Note: these Frequently Asked Questions will continue to be updated over time. If you have any questions, feel free to contact us using this form.

You can read about our story and our decision to go direct to consumers (before suspending new subscriptions in lieu of changing to an even better business model) on our "About" page. It's fairly lengthy, so you might want to save it for later, but we wanted to provide full context.
We are intrigued with what has done in ranking different NBA player attributes through their CARMELO project: here's an example how they graph player attributes (on the left side of each player's page).
There are so many ways our statistics and data can be used that go far beyond what we could recommend. That's the beauty of data and analytics: those who can use the data more effectively in creative ways, and testing their theories and honing them over time, can probably gain an edge.

For example, one theory worth testing is looking for at least two of 3 referees officiating a game who have demonstrated tendencies to call particular violations higher than average. This pattern may tilt the scale for those same violations to be called more in the game you are trying to project what might happen from an officiating perspective.

Another thing to remember is that in the beginning of the season, the averages and percentile rankings for a referee across all categories can change rapidly because of the small number of games that have been officiated. But as more games are officiated, the referees' averages will "regress to the mean." That's why we believe it's important to display the referees' statistics from previous seasons in order to draw more accurate conclusions on each referee's tendencies.
We’ve logged every game since the 2011-12 season, so eight seasons (and counting) totaling close to 11,000 games as of December 2019. We haven’t missed one game since the 2011-12 season, and we also have video of every violation called by referees since that season.
Before suspending the sale of new memberships, our VIP Memberships were priced at $59.95 per season, an amount we believe was nominal compared to the amount of money many sports bettors spend on an annual basis. If you aren't a sports bettor, we should also point out the amount of money we've spent over the past 9 years paying our staff to work on collecting this data, along with incurring significant programming and technology costs. All of our work has been self-funded that has easily reached into 7 figures.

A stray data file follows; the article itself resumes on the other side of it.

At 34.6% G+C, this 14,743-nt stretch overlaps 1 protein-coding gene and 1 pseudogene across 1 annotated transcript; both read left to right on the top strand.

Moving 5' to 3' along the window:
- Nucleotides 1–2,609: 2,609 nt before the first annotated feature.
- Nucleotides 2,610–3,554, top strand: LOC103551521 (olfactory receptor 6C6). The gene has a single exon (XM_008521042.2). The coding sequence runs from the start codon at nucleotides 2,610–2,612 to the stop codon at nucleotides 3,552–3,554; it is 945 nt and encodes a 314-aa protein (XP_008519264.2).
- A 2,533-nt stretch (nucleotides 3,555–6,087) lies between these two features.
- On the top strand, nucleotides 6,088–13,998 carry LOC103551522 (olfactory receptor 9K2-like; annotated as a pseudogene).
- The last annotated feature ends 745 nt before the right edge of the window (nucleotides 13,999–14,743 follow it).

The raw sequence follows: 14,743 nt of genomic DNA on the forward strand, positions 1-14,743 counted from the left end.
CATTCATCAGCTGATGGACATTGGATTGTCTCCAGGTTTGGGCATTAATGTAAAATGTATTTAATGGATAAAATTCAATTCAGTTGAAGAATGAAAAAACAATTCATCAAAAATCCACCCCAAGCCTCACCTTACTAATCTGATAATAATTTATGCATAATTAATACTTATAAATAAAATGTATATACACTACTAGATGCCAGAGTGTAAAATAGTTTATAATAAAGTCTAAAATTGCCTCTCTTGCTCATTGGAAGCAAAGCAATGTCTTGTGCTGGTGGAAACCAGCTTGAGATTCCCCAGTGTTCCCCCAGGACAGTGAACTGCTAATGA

The VIP membership lasted for one calendar year. That way if you signed up later in the season, you know you would be getting a full season of games that extended into the following season.
We visually review every referee call using a team of analysts who are paid to ensure the best quality and reliability. We learned volunteers can't do this kind of work very long for free since it can be very meticulous and time-consuming logging hundreds of games per season.
If we decide to start offering VIP memberships again, our goal is to make the scouting reports available each day between 9-11:30am Eastern, shortly after the NBA releases the names of the referees officiating the games each day at 9am ET.
We thought it would be interesting to group the numbers for certain types of called violations that are very similar in one metric. For example, we have statistics for personal fouls, double personal fouls, and loose ball fouls. Since all of these violations are similar (they don’t involve fouling a player in the act of shooting), we thought it would be helpful to aggregate the numbers for all three violations into one “roll-up” number, and rank each official on this aggregate number.
On occasion the NBA will assign an official to a game that is a new referee that doesn't work as many games as more experienced referees. Consequently, their averages and percentile ranks may not be indicative of their tendencies, and may fluctuate wildly. Therefore, we don't include them in scouting reports, nor their numbers in calculating all of the referees' percentile rankings, until they have officiated a large enough number of games.
This can happen in the early part of the season since not enough games have been officiated by all the referees to see if their numbers will fall in line with previous seasons. But we also know the officials are constantly given internal feedback and may be told they are calling too many (or too few) violations and to make adjustments in how they call their games. Understanding these trends can help subscribers stay on top of which referees are being given internal feedback for calling too many (or too few) violations in the past, while also capitalizing on what each official is doing in the current season.